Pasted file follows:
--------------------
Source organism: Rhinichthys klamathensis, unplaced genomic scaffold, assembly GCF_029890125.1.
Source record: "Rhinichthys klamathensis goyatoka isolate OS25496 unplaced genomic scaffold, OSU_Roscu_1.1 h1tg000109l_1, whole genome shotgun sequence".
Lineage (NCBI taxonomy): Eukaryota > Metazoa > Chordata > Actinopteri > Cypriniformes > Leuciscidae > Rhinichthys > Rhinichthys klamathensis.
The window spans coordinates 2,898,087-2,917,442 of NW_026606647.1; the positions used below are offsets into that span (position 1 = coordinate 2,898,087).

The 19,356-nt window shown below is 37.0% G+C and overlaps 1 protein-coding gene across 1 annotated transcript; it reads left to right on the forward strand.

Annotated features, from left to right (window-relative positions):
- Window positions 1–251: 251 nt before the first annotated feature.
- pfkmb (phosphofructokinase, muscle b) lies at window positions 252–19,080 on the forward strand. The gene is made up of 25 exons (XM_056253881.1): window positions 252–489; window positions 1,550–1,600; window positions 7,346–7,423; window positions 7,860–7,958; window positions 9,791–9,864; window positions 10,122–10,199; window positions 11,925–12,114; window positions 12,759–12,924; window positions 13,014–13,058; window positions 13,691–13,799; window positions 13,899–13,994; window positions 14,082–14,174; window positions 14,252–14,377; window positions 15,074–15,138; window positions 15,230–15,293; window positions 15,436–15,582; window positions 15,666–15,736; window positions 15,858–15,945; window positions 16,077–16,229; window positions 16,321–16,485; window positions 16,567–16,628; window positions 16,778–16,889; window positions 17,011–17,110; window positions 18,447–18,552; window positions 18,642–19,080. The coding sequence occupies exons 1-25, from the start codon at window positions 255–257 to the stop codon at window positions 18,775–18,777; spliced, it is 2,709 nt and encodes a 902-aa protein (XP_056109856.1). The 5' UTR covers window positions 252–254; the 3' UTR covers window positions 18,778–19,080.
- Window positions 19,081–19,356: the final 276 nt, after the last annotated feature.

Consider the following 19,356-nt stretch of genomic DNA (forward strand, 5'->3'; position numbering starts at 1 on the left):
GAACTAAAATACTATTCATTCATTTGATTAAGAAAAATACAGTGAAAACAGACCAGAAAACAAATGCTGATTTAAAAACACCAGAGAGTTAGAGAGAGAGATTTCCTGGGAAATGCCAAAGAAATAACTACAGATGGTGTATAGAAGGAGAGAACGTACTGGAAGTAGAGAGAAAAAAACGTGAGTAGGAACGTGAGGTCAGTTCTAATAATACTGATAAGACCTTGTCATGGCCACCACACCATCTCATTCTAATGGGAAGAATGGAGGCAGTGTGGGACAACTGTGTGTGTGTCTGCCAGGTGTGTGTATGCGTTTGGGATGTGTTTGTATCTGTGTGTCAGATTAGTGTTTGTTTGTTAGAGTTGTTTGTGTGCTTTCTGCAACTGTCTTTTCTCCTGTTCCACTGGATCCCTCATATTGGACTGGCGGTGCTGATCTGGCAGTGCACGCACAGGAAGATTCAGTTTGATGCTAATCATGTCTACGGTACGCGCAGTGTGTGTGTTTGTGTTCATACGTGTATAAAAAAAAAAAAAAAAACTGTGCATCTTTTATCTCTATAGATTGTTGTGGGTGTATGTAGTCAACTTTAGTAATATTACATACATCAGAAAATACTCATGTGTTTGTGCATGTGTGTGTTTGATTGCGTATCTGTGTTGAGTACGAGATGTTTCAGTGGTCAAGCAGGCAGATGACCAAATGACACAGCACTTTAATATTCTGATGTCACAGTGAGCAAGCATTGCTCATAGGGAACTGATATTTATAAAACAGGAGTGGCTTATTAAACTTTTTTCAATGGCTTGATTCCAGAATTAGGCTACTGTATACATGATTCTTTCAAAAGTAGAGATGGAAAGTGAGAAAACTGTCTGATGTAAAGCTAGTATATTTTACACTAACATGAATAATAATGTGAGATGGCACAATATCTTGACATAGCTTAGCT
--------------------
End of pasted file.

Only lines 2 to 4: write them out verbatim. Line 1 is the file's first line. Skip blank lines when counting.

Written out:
Source record: "Rhinichthys klamathensis goyatoka isolate OS25496 unplaced genomic scaffold, OSU_Roscu_1.1 h1tg000109l_1, whole genome shotgun sequence".
Lineage (NCBI taxonomy): Eukaryota > Metazoa > Chordata > Actinopteri > Cypriniformes > Leuciscidae > Rhinichthys > Rhinichthys klamathensis.
The window spans coordinates 2,898,087-2,917,442 of NW_026606647.1; the positions used below are offsets into that span (position 1 = coordinate 2,898,087).